Ten years ago, in the summer of 2006, I wrote an editorial titled Years of Plenty, Years of Famine. In it, I told how Joseph has always been one of my favorite Bible characters. His roller-coaster ride from favorite son to slave to master of the house to prisoner to Viceroy of Egypt is both amazing and inspiring. The culmination of the story in Genesis 50:20 holds out hope to every believer going through difficult times: “You intended to harm me, but God intended it for good.” What an inspiring example of God at work in the affairs of men to accomplish His ultimate purposes!
The turning point of Joseph’s experience in Egypt occurs when he interprets a pair of dreams for Pharaoh. He realizes that Egypt will soon experience seven years of abundance, followed by seven years of famine. Joseph is put in charge of the preparations during the years of plenty, so that the people can survive the coming years of famine.
In that editorial, I suggested that America might have been facing a similar “years of plenty, years of famine” scenario. If that was a possibility, I wrote that we would be wise to consider the personal implications of Joseph’s story and start making appropriate preparations now, during the years of plenty, for any difficult years ahead.
The point of revisiting this 10 years later isn’t to take a victory lap, pointing out the financial crisis and economic trouble that began a couple of years later. Rather, it’s to re-examine some of the takeaways we gleaned then and see if there’s any beneficial application for us today.
America—and in fact the entire global economy—certainly faced a frightening economic storm in 2008-2009. Many wondered if the current financial/economic system would even survive. It has, but many believe the core issues that led to the financial crisis and global recession were never truly addressed. Rather than recognize the dangerous implications of our runaway debt, we’ve added trillions more. Rather than reform a financial system sorely lacking adequate controls, we implement stress tests to comfort ourselves that the massive banks we’ve allowed to grow even bigger are “safe” now. Rather than step back from the type of active and interventionist central-bank policies that helped lay the ground work for the initial financial crisis, we’ve doubled down with Quantitative Easings and negative interest-rate policies. And rather than our political leaders coming together to deal in a substantive way with the most important issues of our time, our politics are more fractured and divided than they’ve been in my lifetime.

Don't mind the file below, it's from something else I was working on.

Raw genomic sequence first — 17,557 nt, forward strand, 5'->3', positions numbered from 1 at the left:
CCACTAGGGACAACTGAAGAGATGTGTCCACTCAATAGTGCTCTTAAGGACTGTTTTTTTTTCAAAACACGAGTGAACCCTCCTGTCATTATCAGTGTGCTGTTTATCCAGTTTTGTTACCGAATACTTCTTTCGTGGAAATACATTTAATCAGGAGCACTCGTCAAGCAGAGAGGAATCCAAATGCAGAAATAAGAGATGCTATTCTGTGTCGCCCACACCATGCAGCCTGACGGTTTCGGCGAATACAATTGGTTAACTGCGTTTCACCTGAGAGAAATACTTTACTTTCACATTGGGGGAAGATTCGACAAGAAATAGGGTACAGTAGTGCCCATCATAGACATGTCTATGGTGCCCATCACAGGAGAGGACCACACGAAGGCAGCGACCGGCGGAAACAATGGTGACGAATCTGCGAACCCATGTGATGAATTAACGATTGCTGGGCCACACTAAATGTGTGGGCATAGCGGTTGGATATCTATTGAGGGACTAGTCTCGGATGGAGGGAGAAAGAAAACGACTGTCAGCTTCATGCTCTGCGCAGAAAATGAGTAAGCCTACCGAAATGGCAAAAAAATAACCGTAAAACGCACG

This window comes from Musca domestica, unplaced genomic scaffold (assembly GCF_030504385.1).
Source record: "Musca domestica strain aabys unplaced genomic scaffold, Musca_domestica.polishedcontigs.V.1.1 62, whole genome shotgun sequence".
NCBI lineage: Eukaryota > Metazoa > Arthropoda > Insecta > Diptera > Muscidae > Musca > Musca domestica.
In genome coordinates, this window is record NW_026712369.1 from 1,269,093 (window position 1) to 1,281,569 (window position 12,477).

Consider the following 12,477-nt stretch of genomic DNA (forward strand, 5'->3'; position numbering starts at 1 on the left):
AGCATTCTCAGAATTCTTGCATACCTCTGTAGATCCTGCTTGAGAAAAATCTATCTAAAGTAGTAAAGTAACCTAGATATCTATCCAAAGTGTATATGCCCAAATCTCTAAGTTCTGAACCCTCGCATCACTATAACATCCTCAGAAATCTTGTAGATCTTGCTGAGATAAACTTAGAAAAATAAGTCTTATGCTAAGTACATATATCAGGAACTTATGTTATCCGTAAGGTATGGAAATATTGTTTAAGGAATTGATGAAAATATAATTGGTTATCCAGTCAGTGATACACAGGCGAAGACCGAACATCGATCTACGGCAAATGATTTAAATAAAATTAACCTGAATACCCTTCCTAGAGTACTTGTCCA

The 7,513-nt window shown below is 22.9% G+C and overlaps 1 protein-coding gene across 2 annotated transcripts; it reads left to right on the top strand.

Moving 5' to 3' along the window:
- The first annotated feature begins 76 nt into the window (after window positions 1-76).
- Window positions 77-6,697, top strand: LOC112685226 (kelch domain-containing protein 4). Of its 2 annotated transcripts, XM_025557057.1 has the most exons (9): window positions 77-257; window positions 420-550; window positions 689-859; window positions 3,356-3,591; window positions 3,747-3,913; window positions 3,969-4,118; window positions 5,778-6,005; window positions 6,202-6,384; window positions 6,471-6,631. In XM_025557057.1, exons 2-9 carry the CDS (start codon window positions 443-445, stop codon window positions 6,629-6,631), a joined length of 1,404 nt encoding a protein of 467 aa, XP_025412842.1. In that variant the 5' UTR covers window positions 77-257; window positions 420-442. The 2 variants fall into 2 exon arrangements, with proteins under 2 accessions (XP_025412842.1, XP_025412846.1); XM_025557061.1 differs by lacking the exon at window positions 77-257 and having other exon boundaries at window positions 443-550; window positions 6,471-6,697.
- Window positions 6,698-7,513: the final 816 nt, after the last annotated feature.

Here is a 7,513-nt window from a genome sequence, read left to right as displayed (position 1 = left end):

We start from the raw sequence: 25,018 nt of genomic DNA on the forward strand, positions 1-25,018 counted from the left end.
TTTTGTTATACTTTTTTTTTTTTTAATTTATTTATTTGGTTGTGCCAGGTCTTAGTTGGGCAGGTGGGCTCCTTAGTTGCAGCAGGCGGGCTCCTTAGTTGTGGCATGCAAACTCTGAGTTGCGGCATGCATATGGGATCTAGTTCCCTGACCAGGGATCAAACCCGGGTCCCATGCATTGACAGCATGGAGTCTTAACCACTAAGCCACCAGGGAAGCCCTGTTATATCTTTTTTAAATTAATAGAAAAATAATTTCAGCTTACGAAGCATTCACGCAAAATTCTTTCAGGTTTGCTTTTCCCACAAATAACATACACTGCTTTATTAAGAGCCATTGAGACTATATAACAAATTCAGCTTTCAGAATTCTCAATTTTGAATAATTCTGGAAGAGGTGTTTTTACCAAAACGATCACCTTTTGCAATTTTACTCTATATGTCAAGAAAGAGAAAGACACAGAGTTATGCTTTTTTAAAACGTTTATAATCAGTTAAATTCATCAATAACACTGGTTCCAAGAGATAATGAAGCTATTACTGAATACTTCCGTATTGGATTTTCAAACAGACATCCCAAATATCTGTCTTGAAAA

Have the bankers and policymakers simply kicked the years-of-famine “can” further down the road, avoiding the worst of it for now only to ensure a future due date? We can only speculate. But we do know the Bible has many clear warnings about debt, so as was the case a decade ago, it doesn’t take a prophet to see that at some point our national debt addiction is likely to cause problems.
Of much greater importance than our national problems are the protective principles God has provided to help us prepare individually for future storms. If we’re wise, we’ll use any current “years of plenty” to prepare for potential hardship in the future. We can do that by diligently working to get debt-free, funding an emergency-savings reserve, investing for the future, and diversifying broadly.
Joseph wisely set aside 20% of the harvested grain, and was able to save not only Egypt during the eventual famine, but the surrounding nations as well. That should be our goal—to be faithful stewards when times are good, in preparation for those times when they will not be. In being faithful this way, we may find ourselves being used, like Joseph, as instruments of God’s deliverance in times of distress. (Naturally, we shouldn’t be so preoccupied with the future that we fail to be generous givers now. God will provide!)
A major theme of Joseph’s story is that God is at work even in times of hardship. Like the ancient Israelites, many Americans turn to God during crisis, only to go back to their “old idols” when the threat recedes. Those crises can be widespread, as in 2008. Or they can be individual, as in the case of a neighbor or co-worker falling on hard times. In either case, having our own financial house in order may enable us to reach out and help, while also offering the spiritual food that truly satisifies.